Involving Children in the Garden

It’s difficult to create a balance between a space you love and an area safe for your children and grandchildren to play in. Often certain designs aren’t safe for children and don’t leave much room for them to enjoy the outdoors. This can be easily solved by utilising the space you have to create somewhere for both you and your children to enjoy.

Use grass or wood chippings as a safe area for playing and buy toys you can put away or that blend in with the surroundings to create a sense of space. Gardening is an activity that brings children, parents and grandparents together. There are plenty of simple activities for children of all ages to get involved in and they’ll be fascinated by a number of creatures in their back garden.

Children lose focus easily, especially if they are toddlers. Try to get your children involved with the things you love about gardening by planting fast-growing fruit and veg, they’ll love being part of the process. Buy them their own mini-sized tools and give them a small amount of responsibility to start off with.

Eventually give them their own growing space, a container or a small section of a bed, this will encourage them to stay interested and involved. When deciding what to plant, go for anything that they will find stimulating. Bright coloured, scented flowers and fruit or veg are the ideal things for children to grow.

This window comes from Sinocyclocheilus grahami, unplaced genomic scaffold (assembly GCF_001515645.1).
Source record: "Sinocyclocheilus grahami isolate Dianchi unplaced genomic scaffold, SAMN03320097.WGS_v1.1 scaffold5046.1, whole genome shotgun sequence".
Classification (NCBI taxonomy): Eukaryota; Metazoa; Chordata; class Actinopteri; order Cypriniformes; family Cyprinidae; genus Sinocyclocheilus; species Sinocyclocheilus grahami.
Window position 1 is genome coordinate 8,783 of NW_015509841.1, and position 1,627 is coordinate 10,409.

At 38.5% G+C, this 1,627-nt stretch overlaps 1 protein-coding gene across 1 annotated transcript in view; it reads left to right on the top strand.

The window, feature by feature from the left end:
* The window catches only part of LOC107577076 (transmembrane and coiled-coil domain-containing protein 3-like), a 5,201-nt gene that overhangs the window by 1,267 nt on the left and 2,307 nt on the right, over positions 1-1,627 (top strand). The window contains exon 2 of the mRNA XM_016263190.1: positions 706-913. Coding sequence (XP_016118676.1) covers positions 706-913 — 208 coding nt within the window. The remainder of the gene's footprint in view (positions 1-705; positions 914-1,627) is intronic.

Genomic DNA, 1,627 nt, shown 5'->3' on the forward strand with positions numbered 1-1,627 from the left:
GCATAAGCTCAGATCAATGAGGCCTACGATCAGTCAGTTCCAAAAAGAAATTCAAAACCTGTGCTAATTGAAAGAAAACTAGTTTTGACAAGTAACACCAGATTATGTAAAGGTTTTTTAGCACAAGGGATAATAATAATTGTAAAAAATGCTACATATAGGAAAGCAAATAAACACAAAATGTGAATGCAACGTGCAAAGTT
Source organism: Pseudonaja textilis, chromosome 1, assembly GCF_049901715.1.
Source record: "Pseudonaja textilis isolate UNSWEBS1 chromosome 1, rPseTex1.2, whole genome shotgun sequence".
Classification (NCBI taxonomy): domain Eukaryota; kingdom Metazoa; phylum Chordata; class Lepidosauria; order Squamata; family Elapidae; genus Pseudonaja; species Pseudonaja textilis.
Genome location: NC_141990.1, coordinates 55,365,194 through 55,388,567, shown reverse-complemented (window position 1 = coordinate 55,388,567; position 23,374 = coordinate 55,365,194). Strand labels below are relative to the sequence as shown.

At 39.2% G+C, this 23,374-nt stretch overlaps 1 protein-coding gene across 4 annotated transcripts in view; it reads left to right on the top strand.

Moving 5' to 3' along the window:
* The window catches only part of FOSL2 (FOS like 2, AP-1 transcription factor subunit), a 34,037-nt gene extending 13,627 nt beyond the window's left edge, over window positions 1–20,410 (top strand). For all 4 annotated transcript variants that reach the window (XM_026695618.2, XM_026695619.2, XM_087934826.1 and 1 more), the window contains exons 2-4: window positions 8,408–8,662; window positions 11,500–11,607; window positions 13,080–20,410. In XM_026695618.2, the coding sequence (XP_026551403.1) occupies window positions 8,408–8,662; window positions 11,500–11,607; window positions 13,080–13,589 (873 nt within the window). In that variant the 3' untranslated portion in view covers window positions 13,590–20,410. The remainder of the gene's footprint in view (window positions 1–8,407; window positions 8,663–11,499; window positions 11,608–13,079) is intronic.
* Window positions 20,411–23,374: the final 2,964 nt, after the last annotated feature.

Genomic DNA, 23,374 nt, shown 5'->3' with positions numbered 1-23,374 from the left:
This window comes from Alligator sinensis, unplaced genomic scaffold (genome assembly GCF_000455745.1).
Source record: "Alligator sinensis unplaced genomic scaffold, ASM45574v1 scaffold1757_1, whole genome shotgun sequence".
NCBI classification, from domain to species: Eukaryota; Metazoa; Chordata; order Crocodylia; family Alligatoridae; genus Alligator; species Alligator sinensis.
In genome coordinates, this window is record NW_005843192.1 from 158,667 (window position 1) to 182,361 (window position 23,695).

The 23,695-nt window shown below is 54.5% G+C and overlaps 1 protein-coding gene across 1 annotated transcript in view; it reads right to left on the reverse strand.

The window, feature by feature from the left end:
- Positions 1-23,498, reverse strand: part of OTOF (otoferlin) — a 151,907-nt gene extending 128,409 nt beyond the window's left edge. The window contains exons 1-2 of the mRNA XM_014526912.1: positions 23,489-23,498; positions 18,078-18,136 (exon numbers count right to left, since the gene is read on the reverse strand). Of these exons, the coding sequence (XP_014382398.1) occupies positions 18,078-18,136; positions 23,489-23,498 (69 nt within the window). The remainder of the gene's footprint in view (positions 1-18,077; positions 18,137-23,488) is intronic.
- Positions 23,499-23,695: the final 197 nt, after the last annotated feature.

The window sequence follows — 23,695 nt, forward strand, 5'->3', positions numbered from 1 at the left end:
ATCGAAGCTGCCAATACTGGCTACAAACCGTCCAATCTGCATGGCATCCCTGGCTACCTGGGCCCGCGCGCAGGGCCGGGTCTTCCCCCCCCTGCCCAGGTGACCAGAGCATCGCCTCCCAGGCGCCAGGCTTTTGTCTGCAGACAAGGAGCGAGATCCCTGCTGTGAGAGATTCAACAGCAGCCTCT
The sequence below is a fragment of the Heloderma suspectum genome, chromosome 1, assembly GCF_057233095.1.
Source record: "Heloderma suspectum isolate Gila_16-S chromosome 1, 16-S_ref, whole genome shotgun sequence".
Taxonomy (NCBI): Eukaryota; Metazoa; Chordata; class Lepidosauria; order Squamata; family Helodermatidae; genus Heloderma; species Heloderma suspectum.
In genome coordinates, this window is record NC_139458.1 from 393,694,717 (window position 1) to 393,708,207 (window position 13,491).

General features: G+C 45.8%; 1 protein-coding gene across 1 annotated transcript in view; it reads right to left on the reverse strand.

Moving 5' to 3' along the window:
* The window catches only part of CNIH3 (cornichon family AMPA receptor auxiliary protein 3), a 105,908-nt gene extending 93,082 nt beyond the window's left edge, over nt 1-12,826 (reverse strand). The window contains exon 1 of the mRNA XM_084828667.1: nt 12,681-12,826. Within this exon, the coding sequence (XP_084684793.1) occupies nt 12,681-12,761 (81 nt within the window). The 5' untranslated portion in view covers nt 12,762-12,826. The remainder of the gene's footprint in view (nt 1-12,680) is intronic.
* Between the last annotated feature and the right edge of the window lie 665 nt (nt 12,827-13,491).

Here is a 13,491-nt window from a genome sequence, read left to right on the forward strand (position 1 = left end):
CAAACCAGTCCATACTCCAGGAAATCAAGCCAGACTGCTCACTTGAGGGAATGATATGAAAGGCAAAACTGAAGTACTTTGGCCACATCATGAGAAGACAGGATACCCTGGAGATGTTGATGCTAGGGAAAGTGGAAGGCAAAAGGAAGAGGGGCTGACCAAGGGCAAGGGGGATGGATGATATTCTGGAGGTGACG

Growing bright, nectar-rich flowers will encourage wildlife into your garden for them to look at and learn about. Plants like sunflowers will grow quickly and it’s always fun to see whose can grow the tallest! Vegetables such as broad beans, salad leaves and tomatoes will grow quickly and produce an abundance of edible crops. Anything that stays buried beneath the ground and takes a while to grow will usually make children lose interest.

Fruit and veg like berries and tomatoes that can be picked and eaten straight from the garden is a brilliant idea for children, encouraging them to eat healthily and teaching them the origins of food. Seasonal activities like pumpkin growing and wreath-making are great activities during the school holidays.

Even during the colder, rainy days trying to keep them interested in moving fun gardening activities inside. Create plant and veg labels using lolly sticks. Children can draw the plant or simply write the plant name to help them identify what they have planted. Terracotta pots and containers can be relatively cheap and provide the perfect canvas for your children’s paintings and they’ll love seeing their colourful pots full of flowers, fruit and veg when it gets a little bit warmer.